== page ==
Dan Gonzalez
November 5, 2014 at 2:59 pm
– In reply to: Rose Marie Doyle

Thanks for writing, Rose! your comment reminds me of this scripture:

“But in your hearts revere Christ as Lord. Always be prepared to give an answer to everyone who asks you to give the reason for the hope that you have. But do this with gentleness and respect.”-1 Peter 3:15

We must be prepared when someone ASKS. And our response must be with “gentleness and respect.” All china closets safe and sound!

Monica Benninghoff
November 4, 2014 at 11:55 pm

I, too, would have been embarrassed and probably a bit irked. A municipal gathering is not the place for an extended witness talk about the need for everyone to have a relationship with Christ AND the supporting Scriptural proofs. I can see it doing more harm than good. Imagine all the different faiths represented in the room, as well as those who fervently have NO faith. You might expect to see an initiative soon to have talk of God banned from municipal meetings.

Dan Gonzalez
November 5, 2014 at 3:00 pm
– In reply to: Monica Benninghoff

Thanks for reading and commenting, Monica! Most people adhere to social norms—beliefs about how group members should behave in a given context. When he said what he did, I think he broke the social norms. If he would have stood up and given his opinion about Obama, the trade embargo on Cuba or why prosciutto is the best deli meat, I would have also been embarrassed. It’s not what the meeting was about or why the people agreed to be there.

If the group dismisses him as being “crazy” or a “fanatic” then it just gives people who were on the fence about Christianity proof to discount all Christians as being “crazy” or “fanatics”. So I agree, it can be a step backwards.

November 4, 2014 at 9:20 pm

Lay Catholics are notoriously reticent to evangelize. I have heard it said that if you cross a Jehovah’s Whitness with a Roman Catholic, you will get someone who rings the doorbell and says nothing.

One individual solution might be to address this in the intentions you declare for the third decade of the rosary when you pray the Glorious Mysteries. Announce that this mystery is the descent of the Holy Spirit, and pray for “opportunities to evangelize, and the grace to be effective when I do.”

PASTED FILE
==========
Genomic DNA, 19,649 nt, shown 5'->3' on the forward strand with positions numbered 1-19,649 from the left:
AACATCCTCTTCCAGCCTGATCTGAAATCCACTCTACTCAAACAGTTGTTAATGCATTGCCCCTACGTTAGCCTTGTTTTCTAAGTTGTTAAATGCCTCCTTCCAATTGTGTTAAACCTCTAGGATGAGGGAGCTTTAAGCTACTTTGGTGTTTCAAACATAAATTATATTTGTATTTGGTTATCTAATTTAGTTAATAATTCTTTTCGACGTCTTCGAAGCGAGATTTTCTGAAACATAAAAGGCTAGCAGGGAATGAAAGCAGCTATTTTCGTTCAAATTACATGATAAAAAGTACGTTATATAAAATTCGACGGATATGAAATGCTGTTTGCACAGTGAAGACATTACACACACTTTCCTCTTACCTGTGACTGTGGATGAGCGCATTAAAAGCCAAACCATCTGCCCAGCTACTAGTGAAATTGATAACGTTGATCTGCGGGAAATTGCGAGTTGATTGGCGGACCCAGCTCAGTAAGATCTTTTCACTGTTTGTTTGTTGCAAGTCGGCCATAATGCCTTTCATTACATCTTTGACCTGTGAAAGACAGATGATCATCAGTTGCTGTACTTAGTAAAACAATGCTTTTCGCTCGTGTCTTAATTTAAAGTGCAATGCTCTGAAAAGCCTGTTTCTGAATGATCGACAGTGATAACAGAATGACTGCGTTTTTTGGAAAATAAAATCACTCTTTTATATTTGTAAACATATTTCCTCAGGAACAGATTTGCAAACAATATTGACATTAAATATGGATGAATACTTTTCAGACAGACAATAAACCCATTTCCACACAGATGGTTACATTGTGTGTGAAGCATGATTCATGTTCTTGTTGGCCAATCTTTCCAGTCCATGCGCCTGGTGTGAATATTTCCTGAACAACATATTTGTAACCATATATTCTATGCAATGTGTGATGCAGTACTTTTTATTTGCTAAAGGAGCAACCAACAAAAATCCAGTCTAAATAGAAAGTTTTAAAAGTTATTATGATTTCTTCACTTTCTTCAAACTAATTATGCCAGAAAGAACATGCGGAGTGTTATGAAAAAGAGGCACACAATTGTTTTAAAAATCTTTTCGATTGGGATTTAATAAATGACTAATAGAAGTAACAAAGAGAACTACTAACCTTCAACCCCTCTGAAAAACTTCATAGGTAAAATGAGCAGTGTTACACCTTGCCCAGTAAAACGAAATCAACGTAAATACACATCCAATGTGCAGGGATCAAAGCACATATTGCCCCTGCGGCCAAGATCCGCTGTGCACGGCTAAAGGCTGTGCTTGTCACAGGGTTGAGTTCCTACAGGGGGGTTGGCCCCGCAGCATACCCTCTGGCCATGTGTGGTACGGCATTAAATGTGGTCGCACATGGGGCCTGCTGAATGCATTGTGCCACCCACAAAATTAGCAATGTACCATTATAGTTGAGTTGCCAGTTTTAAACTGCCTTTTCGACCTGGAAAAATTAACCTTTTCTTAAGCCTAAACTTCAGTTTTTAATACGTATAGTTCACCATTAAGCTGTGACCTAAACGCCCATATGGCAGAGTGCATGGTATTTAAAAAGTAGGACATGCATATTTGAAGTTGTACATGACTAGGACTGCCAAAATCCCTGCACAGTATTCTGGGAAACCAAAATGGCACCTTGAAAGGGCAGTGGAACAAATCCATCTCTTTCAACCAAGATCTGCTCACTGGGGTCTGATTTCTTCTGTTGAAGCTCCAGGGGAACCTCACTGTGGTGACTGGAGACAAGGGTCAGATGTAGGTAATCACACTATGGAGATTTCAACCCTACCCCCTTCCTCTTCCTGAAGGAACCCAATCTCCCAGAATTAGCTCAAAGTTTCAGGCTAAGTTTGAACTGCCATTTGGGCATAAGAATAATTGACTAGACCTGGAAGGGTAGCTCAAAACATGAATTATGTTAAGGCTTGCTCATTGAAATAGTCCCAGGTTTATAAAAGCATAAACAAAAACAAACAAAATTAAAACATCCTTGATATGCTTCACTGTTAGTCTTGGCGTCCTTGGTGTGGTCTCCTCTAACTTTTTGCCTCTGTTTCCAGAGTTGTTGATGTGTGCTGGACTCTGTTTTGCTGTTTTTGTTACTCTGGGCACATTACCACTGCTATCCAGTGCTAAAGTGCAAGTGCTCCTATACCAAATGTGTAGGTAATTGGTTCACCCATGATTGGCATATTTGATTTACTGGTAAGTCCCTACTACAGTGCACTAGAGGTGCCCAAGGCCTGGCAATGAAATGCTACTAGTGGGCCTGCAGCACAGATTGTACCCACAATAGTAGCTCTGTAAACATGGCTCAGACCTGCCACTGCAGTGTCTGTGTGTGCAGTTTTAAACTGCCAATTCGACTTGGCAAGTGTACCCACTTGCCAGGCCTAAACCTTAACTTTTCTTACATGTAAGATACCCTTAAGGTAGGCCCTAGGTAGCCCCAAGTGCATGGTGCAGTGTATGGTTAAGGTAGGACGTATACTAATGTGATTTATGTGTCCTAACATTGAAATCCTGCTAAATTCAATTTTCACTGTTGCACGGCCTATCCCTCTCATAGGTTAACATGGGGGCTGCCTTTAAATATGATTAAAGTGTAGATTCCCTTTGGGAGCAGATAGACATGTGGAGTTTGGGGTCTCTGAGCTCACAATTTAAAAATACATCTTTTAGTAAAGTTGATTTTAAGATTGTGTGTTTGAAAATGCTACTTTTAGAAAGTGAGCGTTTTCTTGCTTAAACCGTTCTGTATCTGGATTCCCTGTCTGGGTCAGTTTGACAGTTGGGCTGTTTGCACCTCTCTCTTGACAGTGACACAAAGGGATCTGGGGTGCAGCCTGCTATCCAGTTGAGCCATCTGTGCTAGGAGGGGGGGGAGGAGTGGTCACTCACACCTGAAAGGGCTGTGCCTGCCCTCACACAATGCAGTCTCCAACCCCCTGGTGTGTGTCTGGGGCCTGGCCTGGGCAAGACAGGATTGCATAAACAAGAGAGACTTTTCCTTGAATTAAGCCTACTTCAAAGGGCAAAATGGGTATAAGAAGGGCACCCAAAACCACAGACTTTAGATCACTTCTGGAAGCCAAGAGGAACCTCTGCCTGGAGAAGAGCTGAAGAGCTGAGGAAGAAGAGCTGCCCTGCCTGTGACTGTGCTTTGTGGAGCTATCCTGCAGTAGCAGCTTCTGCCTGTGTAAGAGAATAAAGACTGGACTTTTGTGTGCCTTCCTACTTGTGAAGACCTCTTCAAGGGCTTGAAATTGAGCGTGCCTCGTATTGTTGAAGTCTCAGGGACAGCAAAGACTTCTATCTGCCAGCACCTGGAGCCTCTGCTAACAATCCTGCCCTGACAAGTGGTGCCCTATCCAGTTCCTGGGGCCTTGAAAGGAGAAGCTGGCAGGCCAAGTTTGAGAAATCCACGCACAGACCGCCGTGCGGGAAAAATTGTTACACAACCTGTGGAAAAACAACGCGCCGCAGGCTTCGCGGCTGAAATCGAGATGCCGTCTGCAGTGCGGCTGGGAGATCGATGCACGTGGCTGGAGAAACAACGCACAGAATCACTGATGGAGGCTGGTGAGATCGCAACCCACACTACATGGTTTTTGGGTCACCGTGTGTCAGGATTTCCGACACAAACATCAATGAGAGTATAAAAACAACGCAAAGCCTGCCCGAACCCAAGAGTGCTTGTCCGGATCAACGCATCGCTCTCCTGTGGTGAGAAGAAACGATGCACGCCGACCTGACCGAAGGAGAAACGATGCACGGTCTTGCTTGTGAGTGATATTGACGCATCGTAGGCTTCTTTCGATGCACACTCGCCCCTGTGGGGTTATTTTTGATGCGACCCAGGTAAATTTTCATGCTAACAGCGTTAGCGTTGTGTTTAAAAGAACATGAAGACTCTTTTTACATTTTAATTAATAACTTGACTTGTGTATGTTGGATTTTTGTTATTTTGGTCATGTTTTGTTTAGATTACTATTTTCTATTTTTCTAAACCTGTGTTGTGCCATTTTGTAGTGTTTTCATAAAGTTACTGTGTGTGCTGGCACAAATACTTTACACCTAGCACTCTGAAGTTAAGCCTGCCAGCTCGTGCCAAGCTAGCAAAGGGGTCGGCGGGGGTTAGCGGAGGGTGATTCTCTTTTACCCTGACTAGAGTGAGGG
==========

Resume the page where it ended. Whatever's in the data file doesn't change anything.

This has helped me to walk the fine line between fulfilling our obligation to evangelize, and minimizing the discomfort that those who are unreceptive may be forced to endure.

Dan Gonzalez
November 5, 2014 at 3:01 pm
– In reply to: Dick

There is a Walgreens right at the corner of my house and each morning I drive to work, I see at least seven Jehovahs Witness gather there with black briefcases in hand. Oh that we were half as dedicated to Evangelization!

Excellent counsel, Dick. Take all things to prayer:
• For the opportunity to evangelize
• The grace to be effective when the opportunity arises

Thank you for reading my post and for taking the time to comment!

Steve Koob
November 4, 2014 at 8:59 pm

Hi Dan,
Interesting situation and question. I can understand your embarrassment. I think I might have had a tinge myself, but I would also have been impressed with his zeal, at least as long as his message was short.
I think his message could have been shorter and broader–an appeal for return to the Judeo-Christian values that shaped our country’s founding–for example. Then some teaching on how those values would have affected the particular problems the meeting was addressing.
Blessings to you.

Dan Gonzalez
November 4, 2014 at 9:09 pm
– In reply to: Steve Koob

As always, Steve, great observation! I agree. If his message would have ended with something actionable and relevant to the meeting’s topic, then it would have been flowing and organic. As it actually transpired, however, his comment had little relevance to what had preceded or the reason why they opened the floor for discussion.